v15_2004e - Targeting the Leadership of Terrorist and...

Info iconThis preview shows pages 1–3. Sign up to view the full content.

View Full Document Right Arrow Icon
59 Targeting the Leadership of Terrorist and Insurgent Movements: Historical Lessons for Contemporary Policy Makers 7 4 Lisa Langdon, Alexander J. Sarapu, and Matthew Wells are Master of Public Policy candidates at the Gerald R. Ford School of Public Policy, University of Michigan (llangdon@umich.edu, asarapu@umich.edu, mswells@umich.edu). T ARGETING THE L EADERSHIP OF T ERRORIST AND I NSURGENT M OVEMENTS : H ISTORICAL L ESSONS FOR C ONTEMPORARY P OLICY M AKERS Lisa Langdon, Alexander J. Sarapu, and Matthew Wells In a world where the struggle against terrorism and insurgent movements has become the top priority for many policy mak- ers, there is a growing need for research that examines what happens to militant movements after the death or arrest of a leader. Do groups tend to disband, schism, or become more radical? What characteristics of a group make it more susceptible to certain changes after the loss of a leader? Using thirty-Fve case studies drawn from more than forty countries, this paper analyzes the effect that the death or arrest of a leader has on social, political, and religious movements. Its conclusions are drawn from an analysis of the groups’ characteristics and an assessment of the effects the loss of a leader had on the surviv- ability and evolution of the movement. The analysis provides some guidance for policy makers focused on incapacitating leadership as part of a broader effort to combat terrorist and insurgent movements. 1 American policy makers and government ofFcials around the globe are focusing much attention on disrupting terrorist and insurgent movements in order to prevent future attacks and incapacitate their networks. Part of Journal of Public and International Affairs, Volume 15/Spring 2004 Copyright © 2004, the Trustees of Princeton University http://www.princeton.edu/~jpia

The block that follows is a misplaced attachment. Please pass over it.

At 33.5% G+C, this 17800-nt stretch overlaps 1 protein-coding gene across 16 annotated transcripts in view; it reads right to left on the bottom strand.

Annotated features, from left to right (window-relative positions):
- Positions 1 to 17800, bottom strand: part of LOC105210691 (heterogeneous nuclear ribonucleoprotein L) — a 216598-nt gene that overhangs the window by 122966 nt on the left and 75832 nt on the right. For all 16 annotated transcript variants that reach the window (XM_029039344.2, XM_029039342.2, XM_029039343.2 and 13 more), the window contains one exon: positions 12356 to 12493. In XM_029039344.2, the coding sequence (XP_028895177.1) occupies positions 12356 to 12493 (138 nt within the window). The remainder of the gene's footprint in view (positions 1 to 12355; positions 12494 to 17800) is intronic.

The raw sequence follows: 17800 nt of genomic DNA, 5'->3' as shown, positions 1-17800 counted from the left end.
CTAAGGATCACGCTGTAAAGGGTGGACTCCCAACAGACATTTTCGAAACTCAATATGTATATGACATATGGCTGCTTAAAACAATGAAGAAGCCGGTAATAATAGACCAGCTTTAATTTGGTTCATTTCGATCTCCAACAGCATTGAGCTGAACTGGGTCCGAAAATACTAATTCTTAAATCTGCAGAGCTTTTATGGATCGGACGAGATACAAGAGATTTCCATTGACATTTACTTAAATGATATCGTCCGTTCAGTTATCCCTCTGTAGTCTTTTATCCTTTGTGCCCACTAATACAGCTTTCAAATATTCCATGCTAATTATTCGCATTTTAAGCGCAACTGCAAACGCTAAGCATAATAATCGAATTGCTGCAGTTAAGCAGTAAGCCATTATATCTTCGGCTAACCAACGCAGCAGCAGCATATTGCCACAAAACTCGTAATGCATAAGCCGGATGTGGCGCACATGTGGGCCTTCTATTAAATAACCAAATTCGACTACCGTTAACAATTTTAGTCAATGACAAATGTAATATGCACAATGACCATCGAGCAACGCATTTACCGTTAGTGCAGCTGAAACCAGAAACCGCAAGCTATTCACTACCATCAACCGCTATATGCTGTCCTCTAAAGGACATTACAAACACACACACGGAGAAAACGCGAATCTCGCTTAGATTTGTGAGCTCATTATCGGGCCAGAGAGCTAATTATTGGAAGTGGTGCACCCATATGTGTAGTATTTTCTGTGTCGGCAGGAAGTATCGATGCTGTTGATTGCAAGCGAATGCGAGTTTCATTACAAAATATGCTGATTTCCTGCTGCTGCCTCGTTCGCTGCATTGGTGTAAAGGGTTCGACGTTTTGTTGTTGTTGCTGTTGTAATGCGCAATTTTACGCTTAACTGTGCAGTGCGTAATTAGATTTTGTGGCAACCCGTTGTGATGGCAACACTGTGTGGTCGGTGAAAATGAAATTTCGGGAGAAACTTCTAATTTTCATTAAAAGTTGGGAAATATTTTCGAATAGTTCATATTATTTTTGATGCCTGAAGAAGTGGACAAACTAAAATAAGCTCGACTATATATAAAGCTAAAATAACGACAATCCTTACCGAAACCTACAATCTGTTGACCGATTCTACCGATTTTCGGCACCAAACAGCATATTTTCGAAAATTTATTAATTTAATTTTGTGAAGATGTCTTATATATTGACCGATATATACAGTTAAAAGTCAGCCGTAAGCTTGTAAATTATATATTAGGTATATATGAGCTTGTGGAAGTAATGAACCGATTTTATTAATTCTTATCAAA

Background image of page 1

Info iconThis preview has intentionally blurred sections. Sign up to view the full version.

View Full DocumentRight Arrow Icon
60 Lisa Langdon, Alexander J. Sarapu, and Matthew Wells the strategy focuses on breaking up Fnancial networks and denying opera- tives the freedom to operate by cutting off communications and limiting the amount of space in which they can train. The most visible side of the war against terrorism and insurgent movements, however, is the U.S.- led effort to capture or kill top leadership. The Clinton administration’s cruise missile attack on a suspected bin Laden training camp and the Bush administration’s hellFre missile attack on a caravan of suspected al Qaeda leaders in Yemen demonstrated the widespread belief that incapacitating a leader of a movement helps to prevent future attacks. Indeed, President Bush has made the capture or assassination of Usama bin Laden and Saddam Hussein one of the central elements of his anti-terrorism and anti-insurgency efforts. There is no doubt that some leaders, including bin Laden and Hussein,
Background image of page 2
Image of page 3
This is the end of the preview. Sign up to access the rest of the document.

Page1 / 20

v15_2004e - Targeting the Leadership of Terrorist and...

This preview shows document pages 1 - 3. Sign up to view the full document.

View Full Document Right Arrow Icon
Ask a homework question - tutors are online